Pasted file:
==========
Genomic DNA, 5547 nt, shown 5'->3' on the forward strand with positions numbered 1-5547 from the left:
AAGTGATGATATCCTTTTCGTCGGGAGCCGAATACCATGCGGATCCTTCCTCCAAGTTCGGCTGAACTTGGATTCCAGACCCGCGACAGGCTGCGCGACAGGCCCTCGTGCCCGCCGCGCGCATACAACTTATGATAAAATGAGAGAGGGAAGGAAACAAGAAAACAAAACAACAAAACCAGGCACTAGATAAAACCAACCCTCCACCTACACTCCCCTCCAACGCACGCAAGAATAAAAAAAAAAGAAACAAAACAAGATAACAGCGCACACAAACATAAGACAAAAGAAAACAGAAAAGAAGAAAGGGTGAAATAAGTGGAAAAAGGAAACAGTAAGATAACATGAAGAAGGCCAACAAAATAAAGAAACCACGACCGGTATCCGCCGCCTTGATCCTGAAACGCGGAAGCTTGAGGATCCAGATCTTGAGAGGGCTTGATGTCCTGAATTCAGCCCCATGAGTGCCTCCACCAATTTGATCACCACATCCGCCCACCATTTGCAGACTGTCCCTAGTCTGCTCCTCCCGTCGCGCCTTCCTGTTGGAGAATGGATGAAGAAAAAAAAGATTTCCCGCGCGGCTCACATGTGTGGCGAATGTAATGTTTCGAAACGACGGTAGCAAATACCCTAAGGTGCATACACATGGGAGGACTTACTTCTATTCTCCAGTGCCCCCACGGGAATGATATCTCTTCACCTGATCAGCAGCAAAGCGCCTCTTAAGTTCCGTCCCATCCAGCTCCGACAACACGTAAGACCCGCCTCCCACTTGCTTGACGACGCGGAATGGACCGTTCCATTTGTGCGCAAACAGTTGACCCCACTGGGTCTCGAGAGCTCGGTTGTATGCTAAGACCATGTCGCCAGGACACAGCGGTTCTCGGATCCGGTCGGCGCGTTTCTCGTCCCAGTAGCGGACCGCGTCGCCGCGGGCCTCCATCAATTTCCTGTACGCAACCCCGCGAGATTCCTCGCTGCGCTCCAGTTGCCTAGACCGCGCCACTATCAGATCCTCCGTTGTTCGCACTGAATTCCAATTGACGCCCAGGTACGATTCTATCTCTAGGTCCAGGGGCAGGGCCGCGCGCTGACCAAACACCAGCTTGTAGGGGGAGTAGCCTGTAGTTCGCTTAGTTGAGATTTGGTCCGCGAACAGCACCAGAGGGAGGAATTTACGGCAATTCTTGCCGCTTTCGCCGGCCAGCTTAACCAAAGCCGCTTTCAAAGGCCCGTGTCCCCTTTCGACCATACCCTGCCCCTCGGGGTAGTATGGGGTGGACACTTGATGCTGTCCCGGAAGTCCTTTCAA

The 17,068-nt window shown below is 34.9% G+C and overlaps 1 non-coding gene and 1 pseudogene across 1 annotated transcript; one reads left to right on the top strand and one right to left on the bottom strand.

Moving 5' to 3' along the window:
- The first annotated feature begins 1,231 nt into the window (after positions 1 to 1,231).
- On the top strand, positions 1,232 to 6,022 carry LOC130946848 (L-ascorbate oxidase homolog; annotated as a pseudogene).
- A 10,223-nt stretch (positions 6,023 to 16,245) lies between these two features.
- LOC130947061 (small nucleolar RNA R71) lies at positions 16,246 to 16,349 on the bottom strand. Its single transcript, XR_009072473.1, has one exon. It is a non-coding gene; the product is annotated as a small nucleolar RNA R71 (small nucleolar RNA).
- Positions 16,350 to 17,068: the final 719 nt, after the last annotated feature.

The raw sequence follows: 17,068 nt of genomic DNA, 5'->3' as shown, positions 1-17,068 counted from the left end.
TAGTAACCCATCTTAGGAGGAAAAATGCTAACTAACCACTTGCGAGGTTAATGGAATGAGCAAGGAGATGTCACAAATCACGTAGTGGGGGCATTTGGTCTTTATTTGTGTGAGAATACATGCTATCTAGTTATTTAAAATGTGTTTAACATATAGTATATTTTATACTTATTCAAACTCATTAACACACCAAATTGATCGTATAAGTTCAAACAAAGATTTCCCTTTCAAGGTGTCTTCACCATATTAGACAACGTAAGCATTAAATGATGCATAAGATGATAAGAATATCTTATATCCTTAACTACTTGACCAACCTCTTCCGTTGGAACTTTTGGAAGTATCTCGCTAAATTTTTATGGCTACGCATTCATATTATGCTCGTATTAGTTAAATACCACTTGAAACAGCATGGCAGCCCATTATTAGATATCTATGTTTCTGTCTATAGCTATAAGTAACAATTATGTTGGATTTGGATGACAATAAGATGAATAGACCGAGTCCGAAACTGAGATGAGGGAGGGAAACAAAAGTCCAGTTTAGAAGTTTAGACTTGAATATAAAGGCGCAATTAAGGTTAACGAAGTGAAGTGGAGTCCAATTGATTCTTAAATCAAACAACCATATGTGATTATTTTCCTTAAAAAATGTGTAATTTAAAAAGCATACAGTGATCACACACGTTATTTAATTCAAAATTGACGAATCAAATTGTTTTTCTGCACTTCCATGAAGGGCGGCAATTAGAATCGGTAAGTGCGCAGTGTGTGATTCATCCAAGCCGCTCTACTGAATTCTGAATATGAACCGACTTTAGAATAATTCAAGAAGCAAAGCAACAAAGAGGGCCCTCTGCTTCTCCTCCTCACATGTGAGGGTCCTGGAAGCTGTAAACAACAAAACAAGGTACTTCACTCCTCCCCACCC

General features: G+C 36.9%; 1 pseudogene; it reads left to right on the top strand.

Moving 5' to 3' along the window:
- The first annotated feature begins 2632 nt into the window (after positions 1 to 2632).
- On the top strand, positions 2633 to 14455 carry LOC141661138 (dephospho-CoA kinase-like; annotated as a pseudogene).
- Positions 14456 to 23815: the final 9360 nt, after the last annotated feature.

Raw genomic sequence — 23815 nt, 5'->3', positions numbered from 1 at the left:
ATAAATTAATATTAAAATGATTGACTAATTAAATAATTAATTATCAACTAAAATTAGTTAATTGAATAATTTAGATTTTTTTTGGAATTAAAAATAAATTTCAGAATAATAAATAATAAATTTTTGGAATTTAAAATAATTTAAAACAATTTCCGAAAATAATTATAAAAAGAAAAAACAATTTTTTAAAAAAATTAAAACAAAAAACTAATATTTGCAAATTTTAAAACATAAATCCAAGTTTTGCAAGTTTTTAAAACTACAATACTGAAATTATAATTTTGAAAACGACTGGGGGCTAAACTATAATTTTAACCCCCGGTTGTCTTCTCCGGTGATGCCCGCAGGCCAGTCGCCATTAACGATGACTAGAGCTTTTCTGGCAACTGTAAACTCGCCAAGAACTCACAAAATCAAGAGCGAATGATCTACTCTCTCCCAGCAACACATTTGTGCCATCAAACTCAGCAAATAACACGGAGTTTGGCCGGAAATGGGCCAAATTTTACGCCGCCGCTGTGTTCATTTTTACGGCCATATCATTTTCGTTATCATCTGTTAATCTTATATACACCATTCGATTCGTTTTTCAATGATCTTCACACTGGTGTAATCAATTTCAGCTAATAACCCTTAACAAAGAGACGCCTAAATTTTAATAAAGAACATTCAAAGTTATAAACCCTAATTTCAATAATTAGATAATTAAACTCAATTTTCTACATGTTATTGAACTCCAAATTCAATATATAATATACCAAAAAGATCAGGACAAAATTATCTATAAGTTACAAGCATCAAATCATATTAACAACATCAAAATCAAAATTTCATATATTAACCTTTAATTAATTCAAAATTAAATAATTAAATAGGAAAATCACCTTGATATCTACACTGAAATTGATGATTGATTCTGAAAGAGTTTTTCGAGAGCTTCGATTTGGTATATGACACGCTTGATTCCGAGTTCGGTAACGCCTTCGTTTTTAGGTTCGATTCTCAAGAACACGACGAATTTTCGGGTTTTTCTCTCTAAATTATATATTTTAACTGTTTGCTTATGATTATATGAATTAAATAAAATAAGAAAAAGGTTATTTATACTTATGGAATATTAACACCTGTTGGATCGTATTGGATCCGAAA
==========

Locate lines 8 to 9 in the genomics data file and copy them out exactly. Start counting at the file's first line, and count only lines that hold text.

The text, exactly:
- LOC130947061 (small nucleolar RNA R71) lies at positions 16,246 to 16,349 on the bottom strand. Its single transcript, XR_009072473.1, has one exon. It is a non-coding gene; the product is annotated as a small nucleolar RNA R71 (small nucleolar RNA).
- Positions 16,350 to 17,068: the final 719 nt, after the last annotated feature.